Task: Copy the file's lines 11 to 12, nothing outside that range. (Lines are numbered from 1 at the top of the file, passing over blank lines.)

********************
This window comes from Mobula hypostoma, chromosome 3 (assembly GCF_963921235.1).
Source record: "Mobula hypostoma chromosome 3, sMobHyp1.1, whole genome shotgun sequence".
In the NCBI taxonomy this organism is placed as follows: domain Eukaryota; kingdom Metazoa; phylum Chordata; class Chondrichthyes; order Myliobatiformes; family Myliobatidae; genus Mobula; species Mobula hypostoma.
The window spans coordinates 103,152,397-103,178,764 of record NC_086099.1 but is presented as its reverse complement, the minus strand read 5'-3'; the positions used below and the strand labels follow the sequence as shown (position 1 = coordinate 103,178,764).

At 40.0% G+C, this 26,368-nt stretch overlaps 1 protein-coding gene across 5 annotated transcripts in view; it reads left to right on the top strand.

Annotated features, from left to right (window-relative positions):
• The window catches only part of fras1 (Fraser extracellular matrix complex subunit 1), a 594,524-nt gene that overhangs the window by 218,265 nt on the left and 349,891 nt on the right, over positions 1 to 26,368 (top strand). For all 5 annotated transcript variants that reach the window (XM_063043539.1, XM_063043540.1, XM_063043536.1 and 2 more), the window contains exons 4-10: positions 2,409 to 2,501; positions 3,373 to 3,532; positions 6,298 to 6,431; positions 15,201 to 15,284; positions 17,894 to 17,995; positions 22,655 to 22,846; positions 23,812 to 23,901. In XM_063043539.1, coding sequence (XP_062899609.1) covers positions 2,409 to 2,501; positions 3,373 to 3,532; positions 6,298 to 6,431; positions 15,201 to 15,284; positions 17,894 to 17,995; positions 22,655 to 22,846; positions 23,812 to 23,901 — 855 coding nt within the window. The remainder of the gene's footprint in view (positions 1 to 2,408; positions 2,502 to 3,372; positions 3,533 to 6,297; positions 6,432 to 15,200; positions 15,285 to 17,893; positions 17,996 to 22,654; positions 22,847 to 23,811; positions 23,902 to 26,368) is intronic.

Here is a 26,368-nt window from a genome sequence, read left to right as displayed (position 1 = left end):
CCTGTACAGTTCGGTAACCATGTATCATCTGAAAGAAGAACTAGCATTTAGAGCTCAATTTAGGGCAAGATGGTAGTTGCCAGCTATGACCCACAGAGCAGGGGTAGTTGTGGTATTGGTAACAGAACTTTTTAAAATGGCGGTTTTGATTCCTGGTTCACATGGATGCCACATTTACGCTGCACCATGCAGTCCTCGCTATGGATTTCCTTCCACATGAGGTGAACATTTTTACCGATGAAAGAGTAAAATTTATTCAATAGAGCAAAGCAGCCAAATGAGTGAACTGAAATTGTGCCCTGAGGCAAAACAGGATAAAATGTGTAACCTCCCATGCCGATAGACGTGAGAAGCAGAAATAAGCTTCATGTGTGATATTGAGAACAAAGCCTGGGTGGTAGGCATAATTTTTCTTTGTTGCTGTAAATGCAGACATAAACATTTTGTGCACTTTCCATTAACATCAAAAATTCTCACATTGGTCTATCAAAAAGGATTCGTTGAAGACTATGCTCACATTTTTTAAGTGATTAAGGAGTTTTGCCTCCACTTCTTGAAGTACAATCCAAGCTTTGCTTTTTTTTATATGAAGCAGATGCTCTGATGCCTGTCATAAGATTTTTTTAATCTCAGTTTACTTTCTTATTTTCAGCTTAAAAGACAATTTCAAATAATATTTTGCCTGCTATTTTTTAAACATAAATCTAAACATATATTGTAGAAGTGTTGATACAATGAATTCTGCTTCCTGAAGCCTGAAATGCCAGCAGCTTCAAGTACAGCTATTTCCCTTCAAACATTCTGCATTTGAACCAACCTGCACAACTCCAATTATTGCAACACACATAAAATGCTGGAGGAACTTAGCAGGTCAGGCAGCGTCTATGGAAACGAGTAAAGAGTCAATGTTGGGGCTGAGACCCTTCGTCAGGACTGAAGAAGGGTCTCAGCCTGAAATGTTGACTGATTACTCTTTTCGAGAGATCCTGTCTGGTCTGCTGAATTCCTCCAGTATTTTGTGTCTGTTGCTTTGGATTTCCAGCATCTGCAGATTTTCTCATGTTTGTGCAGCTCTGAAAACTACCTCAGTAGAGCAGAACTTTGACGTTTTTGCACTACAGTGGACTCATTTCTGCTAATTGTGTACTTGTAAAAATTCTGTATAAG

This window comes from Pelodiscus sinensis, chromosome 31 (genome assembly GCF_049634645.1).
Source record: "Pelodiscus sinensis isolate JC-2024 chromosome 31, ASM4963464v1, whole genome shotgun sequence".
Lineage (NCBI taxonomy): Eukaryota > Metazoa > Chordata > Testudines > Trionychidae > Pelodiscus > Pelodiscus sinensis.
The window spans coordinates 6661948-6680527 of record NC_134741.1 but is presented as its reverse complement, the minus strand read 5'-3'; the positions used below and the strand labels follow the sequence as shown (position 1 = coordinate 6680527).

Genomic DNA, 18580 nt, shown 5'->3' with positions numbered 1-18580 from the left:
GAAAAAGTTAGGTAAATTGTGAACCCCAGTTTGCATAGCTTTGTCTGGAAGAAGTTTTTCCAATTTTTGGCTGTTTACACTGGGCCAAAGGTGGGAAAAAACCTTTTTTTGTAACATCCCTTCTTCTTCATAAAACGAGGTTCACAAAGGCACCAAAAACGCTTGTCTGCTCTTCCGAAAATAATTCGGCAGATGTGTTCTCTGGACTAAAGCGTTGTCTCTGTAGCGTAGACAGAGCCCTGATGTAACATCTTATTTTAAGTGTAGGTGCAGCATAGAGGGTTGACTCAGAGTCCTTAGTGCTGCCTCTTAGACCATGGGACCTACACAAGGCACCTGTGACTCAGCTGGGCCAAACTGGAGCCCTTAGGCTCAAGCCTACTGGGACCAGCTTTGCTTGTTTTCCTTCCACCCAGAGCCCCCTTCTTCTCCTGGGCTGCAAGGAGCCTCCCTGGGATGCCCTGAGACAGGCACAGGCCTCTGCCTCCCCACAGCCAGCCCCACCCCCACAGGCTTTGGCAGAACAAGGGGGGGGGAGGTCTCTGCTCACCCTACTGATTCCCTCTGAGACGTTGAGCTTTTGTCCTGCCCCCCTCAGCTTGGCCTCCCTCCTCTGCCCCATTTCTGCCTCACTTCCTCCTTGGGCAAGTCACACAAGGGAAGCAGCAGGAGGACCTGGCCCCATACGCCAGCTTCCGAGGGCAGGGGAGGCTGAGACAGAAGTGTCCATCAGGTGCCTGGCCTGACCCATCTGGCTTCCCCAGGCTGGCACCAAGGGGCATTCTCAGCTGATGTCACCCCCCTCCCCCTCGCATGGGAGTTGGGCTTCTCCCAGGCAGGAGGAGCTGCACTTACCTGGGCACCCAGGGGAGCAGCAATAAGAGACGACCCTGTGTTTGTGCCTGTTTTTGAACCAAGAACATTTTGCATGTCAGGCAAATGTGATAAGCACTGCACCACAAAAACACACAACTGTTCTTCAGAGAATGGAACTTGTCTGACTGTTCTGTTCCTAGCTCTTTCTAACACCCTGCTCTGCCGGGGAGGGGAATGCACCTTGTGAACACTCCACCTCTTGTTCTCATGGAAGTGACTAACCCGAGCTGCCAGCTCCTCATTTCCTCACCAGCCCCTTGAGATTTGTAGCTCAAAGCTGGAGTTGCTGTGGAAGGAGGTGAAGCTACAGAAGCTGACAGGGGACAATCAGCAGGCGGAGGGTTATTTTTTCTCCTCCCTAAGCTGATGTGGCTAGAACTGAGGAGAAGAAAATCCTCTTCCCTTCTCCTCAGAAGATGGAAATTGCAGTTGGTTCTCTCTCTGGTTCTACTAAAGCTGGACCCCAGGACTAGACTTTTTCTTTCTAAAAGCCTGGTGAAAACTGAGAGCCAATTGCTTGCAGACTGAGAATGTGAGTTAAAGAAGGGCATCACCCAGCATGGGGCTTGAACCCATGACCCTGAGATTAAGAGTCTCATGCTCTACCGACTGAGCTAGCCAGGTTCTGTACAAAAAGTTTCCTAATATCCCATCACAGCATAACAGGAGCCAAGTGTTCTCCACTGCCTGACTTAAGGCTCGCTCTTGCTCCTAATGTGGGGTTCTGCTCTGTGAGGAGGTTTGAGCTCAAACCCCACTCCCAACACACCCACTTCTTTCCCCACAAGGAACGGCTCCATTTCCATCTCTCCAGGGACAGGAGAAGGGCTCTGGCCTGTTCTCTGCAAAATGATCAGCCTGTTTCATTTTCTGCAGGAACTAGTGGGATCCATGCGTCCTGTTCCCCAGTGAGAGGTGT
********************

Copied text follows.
Source record: "Pelodiscus sinensis isolate JC-2024 chromosome 31, ASM4963464v1, whole genome shotgun sequence".
Lineage (NCBI taxonomy): Eukaryota > Metazoa > Chordata > Testudines > Trionychidae > Pelodiscus > Pelodiscus sinensis.